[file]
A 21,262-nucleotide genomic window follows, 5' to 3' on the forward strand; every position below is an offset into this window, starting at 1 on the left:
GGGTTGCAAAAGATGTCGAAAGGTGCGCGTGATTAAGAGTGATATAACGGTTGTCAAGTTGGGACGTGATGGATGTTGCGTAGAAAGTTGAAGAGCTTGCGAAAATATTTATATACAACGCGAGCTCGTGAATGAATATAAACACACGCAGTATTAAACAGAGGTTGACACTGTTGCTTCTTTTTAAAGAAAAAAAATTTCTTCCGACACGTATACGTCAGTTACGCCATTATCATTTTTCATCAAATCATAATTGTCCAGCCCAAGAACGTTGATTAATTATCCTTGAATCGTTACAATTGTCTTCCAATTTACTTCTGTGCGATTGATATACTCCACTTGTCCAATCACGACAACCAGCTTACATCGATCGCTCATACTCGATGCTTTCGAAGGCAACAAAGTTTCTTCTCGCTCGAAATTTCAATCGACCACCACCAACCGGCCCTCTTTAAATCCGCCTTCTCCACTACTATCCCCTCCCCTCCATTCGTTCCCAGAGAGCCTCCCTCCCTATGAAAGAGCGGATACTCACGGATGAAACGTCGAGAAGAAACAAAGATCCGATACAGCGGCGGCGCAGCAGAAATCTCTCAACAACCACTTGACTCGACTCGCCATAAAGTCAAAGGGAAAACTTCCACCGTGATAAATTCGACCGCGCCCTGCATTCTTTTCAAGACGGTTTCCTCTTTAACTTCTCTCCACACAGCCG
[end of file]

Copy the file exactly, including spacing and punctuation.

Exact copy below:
A 21,262-nucleotide genomic window follows, 5' to 3' on the forward strand; every position below is an offset into this window, starting at 1 on the left:
GGGTTGCAAAAGATGTCGAAAGGTGCGCGTGATTAAGAGTGATATAACGGTTGTCAAGTTGGGACGTGATGGATGTTGCGTAGAAAGTTGAAGAGCTTGCGAAAATATTTATATACAACGCGAGCTCGTGAATGAATATAAACACACGCAGTATTAAACAGAGGTTGACACTGTTGCTTCTTTTTAAAGAAAAAAAATTTCTTCCGACACGTATACGTCAGTTACGCCATTATCATTTTTCATCAAATCATAATTGTCCAGCCCAAGAACGTTGATTAATTATCCTTGAATCGTTACAATTGTCTTCCAATTTACTTCTGTGCGATTGATATACTCCACTTGTCCAATCACGACAACCAGCTTACATCGATCGCTCATACTCGATGCTTTCGAAGGCAACAAAGTTTCTTCTCGCTCGAAATTTCAATCGACCACCACCAACCGGCCCTCTTTAAATCCGCCTTCTCCACTACTATCCCCTCCCCTCCATTCGTTCCCAGAGAGCCTCCCTCCCTATGAAAGAGCGGATACTCACGGATGAAACGTCGAGAAGAAACAAAGATCCGATACAGCGGCGGCGCAGCAGAAATCTCTCAACAACCACTTGACTCGACTCGCCATAAAGTCAAAGGGAAAACTTCCACCGTGATAAATTCGACCGCGCCCTGCATTCTTTTCAAGACGGTTTCCTCTTTAACTTCTCTCCACACAGCCG